In Gradle, we can apply plugins to our project. A plugin basically adds extra functionalities such as tasks and properties to our project. By using a plugin, functionality is decoupled from the core Gradle build logic. We can write our own plugins, but Gradle also ships with plugins that are ready out of the box. For example, Gradle has a Java plugin. This plugin adds tasks for compiling, testing, and packaging Java source code to our project.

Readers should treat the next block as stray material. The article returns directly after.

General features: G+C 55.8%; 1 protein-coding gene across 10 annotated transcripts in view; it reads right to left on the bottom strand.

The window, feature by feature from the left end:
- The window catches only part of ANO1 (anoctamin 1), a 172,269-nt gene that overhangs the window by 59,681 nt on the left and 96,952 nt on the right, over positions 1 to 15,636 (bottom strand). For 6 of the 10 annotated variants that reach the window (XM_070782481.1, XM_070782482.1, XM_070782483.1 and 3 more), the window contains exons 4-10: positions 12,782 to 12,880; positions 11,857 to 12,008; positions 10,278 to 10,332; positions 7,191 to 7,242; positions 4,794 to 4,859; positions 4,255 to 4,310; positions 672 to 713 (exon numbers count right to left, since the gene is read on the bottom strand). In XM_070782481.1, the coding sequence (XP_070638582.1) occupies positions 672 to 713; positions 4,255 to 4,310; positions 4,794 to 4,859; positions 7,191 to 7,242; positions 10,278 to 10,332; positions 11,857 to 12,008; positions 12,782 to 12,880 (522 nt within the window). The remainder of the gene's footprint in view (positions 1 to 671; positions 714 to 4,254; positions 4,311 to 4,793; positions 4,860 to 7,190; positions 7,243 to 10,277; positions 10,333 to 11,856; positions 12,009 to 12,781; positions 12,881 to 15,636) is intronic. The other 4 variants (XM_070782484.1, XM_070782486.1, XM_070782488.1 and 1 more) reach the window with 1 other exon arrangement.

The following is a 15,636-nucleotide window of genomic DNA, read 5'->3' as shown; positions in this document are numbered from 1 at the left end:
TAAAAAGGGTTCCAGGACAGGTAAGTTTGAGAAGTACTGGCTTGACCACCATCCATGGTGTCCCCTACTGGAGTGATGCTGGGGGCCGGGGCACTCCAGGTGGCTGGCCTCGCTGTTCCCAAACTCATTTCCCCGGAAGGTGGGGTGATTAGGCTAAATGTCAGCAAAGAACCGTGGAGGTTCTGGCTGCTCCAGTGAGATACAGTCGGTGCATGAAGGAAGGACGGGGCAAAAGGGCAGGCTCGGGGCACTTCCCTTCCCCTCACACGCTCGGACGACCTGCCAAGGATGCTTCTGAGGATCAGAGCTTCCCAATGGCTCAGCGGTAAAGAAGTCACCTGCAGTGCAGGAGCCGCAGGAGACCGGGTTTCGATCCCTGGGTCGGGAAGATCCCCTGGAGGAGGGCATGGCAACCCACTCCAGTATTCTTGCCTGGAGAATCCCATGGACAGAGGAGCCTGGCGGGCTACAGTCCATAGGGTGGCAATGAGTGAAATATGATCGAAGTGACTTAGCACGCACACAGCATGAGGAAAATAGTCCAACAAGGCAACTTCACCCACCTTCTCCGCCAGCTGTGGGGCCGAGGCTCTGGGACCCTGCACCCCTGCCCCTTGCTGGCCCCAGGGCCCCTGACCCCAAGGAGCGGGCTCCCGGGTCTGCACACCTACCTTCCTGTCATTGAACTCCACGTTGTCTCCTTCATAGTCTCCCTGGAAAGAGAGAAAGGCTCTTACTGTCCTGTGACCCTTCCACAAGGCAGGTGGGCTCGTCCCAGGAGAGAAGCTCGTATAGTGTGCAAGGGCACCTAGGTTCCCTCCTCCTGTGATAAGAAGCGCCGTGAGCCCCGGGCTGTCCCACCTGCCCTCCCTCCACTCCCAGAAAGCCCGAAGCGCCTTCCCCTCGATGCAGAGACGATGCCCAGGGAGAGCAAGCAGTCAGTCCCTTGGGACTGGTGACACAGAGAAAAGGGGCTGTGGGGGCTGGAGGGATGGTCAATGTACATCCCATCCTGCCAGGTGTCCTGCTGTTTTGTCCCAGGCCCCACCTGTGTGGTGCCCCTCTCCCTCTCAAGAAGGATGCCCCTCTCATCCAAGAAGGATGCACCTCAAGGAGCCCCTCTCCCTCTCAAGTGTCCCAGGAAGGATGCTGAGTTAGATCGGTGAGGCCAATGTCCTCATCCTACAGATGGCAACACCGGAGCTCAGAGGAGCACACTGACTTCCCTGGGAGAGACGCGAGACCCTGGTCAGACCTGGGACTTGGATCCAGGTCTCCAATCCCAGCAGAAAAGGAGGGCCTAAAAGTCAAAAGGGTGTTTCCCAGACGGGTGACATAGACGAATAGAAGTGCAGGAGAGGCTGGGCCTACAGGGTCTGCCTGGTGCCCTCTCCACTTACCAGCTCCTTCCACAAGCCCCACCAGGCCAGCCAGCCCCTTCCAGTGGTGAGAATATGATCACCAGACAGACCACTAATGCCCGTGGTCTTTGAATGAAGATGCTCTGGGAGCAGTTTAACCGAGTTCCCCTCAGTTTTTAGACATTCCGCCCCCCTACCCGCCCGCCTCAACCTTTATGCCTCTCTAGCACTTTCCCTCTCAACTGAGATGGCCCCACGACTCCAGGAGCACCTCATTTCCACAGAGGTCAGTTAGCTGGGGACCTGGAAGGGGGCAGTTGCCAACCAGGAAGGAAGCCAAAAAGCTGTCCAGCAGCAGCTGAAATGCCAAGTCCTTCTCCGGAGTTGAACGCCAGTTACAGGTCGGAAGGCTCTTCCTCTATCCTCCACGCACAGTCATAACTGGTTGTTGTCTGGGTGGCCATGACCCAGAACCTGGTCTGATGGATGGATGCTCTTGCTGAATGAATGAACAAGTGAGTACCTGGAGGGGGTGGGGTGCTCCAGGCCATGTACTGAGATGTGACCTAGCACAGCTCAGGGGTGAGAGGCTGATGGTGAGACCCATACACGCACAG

The plugins that are packaged with a Gradle version are never updated or changed for this version, so if a new functionality is added to a plugin, a whole new Gradle version will be released. In the future versions of Gradle, this will change. This doesn't apply for the plugins that we write ourselves. We can release new versions of our own plugins, independent of the Gradle version. Let's start with the Java plugin that is a part of the Gradle distribution.